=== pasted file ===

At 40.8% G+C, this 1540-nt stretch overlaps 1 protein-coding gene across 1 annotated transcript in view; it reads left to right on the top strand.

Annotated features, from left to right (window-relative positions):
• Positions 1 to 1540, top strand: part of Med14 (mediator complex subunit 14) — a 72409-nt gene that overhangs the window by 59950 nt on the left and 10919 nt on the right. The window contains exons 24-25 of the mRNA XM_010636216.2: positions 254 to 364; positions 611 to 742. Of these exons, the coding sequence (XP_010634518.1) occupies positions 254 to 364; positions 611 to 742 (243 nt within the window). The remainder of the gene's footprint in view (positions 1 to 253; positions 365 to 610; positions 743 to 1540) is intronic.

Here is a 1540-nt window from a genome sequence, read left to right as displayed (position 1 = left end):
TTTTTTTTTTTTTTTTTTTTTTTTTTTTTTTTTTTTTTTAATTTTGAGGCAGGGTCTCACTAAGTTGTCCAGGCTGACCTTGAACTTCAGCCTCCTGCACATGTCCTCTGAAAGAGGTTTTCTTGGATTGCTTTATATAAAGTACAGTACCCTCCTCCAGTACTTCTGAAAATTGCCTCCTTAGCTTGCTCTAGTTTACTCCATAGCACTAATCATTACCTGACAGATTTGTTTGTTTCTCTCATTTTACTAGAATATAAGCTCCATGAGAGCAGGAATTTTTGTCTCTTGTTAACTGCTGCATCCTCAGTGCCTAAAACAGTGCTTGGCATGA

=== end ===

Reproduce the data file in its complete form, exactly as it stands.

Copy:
At 40.8% G+C, this 1540-nt stretch overlaps 1 protein-coding gene across 1 annotated transcript in view; it reads left to right on the top strand.

Annotated features, from left to right (window-relative positions):
• Positions 1 to 1540, top strand: part of Med14 (mediator complex subunit 14) — a 72409-nt gene that overhangs the window by 59950 nt on the left and 10919 nt on the right. The window contains exons 24-25 of the mRNA XM_010636216.2: positions 254 to 364; positions 611 to 742. Of these exons, the coding sequence (XP_010634518.1) occupies positions 254 to 364; positions 611 to 742 (243 nt within the window). The remainder of the gene's footprint in view (positions 1 to 253; positions 365 to 610; positions 743 to 1540) is intronic.

Here is a 1540-nt window from a genome sequence, read left to right as displayed (position 1 = left end):
TTTTTTTTTTTTTTTTTTTTTTTTTTTTTTTTTTTTTTTAATTTTGAGGCAGGGTCTCACTAAGTTGTCCAGGCTGACCTTGAACTTCAGCCTCCTGCACATGTCCTCTGAAAGAGGTTTTCTTGGATTGCTTTATATAAAGTACAGTACCCTCCTCCAGTACTTCTGAAAATTGCCTCCTTAGCTTGCTCTAGTTTACTCCATAGCACTAATCATTACCTGACAGATTTGTTTGTTTCTCTCATTTTACTAGAATATAAGCTCCATGAGAGCAGGAATTTTTGTCTCTTGTTAACTGCTGCATCCTCAGTGCCTAAAACAGTGCTTGGCATGA